Work is underway to design an unemployment insurance (UI) scheme for New Zealand. Details are limited, but a more complete policy proposal for consultation is expected later this year.
In the meantime, you may be wondering what UI is, and is not.
Programmes that offer financial support for people who are unemployed while they search for a job are common worldwide. All OECD countries, including New Zealand with Jobseeker Support, have them in one form or another. Unemployment insurance is but one way to support those in unemployment.
So what features might a typical UI system have?
UI benefits are individual specific and tied to past earnings. An individual receives a given share of what they earned when they were employed – the replacement rate. This means some people receive more than others.
For example, assuming an initial replacement rate of 80% of gross income, an individual who had been earning $60,000 per year would receive a monthly benefit of $4,000 from unemployment insurance before tax. On the other hand, someone who had been earning $120,000 per year would receive a monthly benefit of $8,000.
Support is time limited. There is a maximum duration for which UI benefits will be paid – the potential benefit duration.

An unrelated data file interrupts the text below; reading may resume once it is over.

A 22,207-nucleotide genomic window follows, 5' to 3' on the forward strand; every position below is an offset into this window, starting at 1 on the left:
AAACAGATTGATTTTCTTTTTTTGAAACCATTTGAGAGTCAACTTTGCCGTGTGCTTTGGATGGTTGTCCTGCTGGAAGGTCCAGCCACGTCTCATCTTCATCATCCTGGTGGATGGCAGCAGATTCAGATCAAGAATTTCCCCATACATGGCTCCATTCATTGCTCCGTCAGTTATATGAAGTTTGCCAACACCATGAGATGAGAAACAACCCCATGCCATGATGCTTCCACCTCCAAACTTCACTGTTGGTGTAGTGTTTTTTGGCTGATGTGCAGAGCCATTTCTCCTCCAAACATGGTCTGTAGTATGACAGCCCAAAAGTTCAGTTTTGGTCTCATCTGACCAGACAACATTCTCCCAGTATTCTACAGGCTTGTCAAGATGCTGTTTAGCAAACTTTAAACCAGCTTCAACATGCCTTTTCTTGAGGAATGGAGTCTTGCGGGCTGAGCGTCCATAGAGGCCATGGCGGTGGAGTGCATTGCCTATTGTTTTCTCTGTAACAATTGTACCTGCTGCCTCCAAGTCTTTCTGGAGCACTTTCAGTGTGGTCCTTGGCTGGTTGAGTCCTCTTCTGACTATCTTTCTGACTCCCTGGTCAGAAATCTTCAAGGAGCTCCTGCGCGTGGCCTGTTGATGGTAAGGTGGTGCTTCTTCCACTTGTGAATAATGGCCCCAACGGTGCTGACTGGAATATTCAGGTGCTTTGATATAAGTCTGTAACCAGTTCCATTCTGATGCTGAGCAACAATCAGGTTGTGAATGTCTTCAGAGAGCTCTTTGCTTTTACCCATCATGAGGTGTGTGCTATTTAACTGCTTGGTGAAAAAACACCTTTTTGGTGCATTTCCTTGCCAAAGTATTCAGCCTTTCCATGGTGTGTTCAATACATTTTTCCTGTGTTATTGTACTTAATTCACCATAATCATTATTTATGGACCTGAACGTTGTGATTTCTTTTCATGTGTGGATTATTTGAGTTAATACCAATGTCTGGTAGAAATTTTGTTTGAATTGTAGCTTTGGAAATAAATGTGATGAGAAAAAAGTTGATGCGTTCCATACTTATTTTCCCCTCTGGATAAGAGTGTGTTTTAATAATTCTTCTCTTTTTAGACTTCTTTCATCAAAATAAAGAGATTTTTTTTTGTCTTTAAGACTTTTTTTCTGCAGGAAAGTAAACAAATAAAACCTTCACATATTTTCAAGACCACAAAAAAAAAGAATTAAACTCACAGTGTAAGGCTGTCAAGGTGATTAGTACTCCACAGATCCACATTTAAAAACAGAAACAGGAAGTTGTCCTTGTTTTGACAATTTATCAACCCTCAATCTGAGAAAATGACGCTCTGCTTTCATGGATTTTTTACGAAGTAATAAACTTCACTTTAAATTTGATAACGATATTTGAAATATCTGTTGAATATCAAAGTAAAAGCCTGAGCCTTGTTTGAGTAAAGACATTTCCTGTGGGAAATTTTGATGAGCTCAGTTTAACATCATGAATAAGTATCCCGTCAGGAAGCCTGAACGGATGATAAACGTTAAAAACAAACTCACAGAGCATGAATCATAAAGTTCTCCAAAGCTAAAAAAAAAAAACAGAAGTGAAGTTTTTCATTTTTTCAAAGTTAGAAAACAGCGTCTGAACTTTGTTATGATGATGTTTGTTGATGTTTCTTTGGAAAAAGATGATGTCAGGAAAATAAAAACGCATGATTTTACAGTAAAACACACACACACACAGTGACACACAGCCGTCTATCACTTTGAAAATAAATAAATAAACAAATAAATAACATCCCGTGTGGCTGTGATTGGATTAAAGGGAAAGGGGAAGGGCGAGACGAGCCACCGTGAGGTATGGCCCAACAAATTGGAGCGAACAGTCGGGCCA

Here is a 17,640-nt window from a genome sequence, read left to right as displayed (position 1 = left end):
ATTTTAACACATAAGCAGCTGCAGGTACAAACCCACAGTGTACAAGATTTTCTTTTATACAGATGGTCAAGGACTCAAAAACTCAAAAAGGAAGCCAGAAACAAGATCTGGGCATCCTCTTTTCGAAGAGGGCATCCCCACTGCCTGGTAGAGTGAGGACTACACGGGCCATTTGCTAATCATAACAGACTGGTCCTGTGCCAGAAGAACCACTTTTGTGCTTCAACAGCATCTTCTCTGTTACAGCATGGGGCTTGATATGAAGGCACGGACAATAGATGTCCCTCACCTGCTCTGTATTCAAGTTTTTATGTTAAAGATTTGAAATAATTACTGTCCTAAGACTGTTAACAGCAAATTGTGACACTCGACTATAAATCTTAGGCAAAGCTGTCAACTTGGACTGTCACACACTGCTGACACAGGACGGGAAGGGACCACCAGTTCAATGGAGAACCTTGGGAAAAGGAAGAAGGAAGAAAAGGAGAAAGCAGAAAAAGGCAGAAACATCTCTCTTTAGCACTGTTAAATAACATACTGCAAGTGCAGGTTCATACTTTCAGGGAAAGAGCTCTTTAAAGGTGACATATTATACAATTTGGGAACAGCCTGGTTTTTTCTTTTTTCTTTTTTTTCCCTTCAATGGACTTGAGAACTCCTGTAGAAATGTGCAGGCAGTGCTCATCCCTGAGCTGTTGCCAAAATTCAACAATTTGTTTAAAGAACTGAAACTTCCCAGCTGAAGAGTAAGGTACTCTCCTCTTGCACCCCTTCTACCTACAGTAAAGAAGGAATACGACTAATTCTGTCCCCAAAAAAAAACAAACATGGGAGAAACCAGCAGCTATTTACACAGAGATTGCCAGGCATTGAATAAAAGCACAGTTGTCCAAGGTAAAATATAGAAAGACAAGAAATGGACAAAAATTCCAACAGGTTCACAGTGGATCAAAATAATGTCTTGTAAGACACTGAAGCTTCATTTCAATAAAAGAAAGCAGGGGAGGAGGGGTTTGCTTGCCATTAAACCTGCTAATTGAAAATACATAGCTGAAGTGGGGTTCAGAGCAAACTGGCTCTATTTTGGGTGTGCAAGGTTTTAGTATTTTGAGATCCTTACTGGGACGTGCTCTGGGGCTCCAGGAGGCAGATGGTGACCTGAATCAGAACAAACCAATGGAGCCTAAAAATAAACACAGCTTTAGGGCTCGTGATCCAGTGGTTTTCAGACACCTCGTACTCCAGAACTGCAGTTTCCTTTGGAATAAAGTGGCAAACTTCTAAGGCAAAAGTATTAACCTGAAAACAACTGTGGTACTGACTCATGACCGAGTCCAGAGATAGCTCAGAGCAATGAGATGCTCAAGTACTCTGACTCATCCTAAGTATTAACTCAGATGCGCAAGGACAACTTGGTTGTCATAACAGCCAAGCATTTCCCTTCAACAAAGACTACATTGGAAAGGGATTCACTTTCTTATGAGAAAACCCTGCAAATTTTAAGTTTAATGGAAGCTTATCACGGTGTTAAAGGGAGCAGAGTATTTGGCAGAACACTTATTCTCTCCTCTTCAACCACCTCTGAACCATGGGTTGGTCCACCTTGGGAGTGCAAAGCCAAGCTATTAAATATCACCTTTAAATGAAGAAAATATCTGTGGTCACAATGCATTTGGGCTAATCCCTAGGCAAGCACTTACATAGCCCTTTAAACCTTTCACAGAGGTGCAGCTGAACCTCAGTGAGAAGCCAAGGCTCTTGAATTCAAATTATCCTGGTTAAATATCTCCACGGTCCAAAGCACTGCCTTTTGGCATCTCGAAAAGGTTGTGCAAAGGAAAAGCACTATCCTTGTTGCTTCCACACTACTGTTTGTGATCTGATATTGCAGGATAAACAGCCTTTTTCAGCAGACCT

There are eligibility criteria to meet. Minimum previous work experience or contributions to the UI system are common. The reason for unemployment can be a deciding factor – redundancy will certainly mean one qualifies for UI benefits but voluntary resignation may not.
While receiving benefits, people must be ready and available to work. Monitoring of job search activities is also common.
Participation in UI programmes is compulsory for most people and you should expect to pay. They are typically funded through taxes levied on both employers and employees in equal measure and are not cheap. Top ups from general taxation are also common.
And what is UI not?
Despite the name it is not insurance. At least, UI has virtually nothing to do with actuarially fair insurance. Workers and firms individual risk profiles with respect to unemployment are seldom accounted for.
The term insurance is used because benefits are conditional on an event occurring. Welfare programmes, on the other hand, usually focus more on need and are means tested in some way.
Finally, unemployment insurance is not designed as an instrument for income redistribution. Although some benefits do go to poorer households, most tend to go to middle- and higher-income households, particularly once lifetime income is considered.
The exact design of unemployment insurance programmes varies greatly across countries, but there are many similarities. There are also common pitfalls, which we’ll discuss over the coming weeks.